Boston City Councilor Sal LaMattina is calling for a hearing on how city regulations mesh with online home rental services like Airbnb, Boston Magazine reports.
In a filing submitted this week, LaMattina said concerns have been raised in Boston about people offering up their abodes to complete strangers, and making beds, rooms, or entire homes available for overnight rentals through online services.
He said there have also been issues reported about violations of city trash laws, parking and noise policies, and turning neighborhoods zoned for residential living into "impromptu hotel districts."
LaMattina also seems interested in discussing the effect Airbnb has had on the hotel industry. A study out of Boston University released a while back showed that the hotel industry in Texas took a revenue hit with increases in Airbnb listings. (Shocking, I know.) If you’re hearing shades of the Uber regulatory battles, that’s because it’s basically the same debate.
Airbnb allows users to rent out their homes to other users for short-term stays at a price of their choosing. The company has seen some regulatory backlash in other parts of the country, with critics saying the practice amounts to the formation of illegal hotels. Users say Airbnb offers a travel experience that feels more local than a hotel, since the lodging is typically in a residential area. The service is also sometimes—sometimes—a better value than a hotel in a similar location.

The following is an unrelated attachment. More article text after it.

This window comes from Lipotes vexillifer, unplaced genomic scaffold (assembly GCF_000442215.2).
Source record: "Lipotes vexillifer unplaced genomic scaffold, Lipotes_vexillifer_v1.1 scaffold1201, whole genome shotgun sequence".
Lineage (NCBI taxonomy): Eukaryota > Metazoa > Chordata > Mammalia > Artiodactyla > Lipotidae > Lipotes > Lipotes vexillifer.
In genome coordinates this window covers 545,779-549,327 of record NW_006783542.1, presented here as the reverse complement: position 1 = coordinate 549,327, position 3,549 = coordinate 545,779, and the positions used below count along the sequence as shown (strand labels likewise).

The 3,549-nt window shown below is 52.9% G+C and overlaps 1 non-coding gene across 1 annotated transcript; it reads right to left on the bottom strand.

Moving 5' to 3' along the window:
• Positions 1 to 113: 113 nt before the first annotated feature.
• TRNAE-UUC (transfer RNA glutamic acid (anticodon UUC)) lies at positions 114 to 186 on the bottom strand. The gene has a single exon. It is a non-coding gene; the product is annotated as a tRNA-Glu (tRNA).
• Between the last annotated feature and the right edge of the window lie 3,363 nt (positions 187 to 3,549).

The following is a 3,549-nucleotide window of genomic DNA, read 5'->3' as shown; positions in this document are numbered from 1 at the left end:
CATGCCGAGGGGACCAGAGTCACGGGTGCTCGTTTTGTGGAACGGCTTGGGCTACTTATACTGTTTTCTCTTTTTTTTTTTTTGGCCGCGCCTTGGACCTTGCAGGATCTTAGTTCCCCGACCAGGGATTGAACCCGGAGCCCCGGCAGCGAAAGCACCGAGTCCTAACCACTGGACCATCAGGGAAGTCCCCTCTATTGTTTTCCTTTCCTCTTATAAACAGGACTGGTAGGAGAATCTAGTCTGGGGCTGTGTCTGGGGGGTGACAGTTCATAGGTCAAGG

Boston.com reported last month that the administration of Mayor Martin Walsh was considering possible regulations on Airbnb and similar services, but told Inspectional Services Department workers not fine anybody found to be using the service in the meantime. A spokesperson told Boston.com at the time that the way ISD classifies violations makes it difficult to know for sure, but said “no violations regarding ‘Airbnb’ rentals have been issued.’’ The Boston Globe reported last month that thousands of properties in Boston are available for rent using the service.
Following news of LaMattina’s filing, the city offered a statement to Boston.com saying it is still in the review process as it considers new policies:
The City of Boston has a cross departmental team looking into short term home rental services, like AirBnb, which is examining existing statutes and looking at other cities' best practices for guidance. We anticipate having policy recommendations around these types of services this fall.
The City of Quincy, meanwhile, appears to be cracking down on the service’s users. A separate memo from the state released in May suggested cities and towns should regulate Airbnb hosts like bed and breakfast services.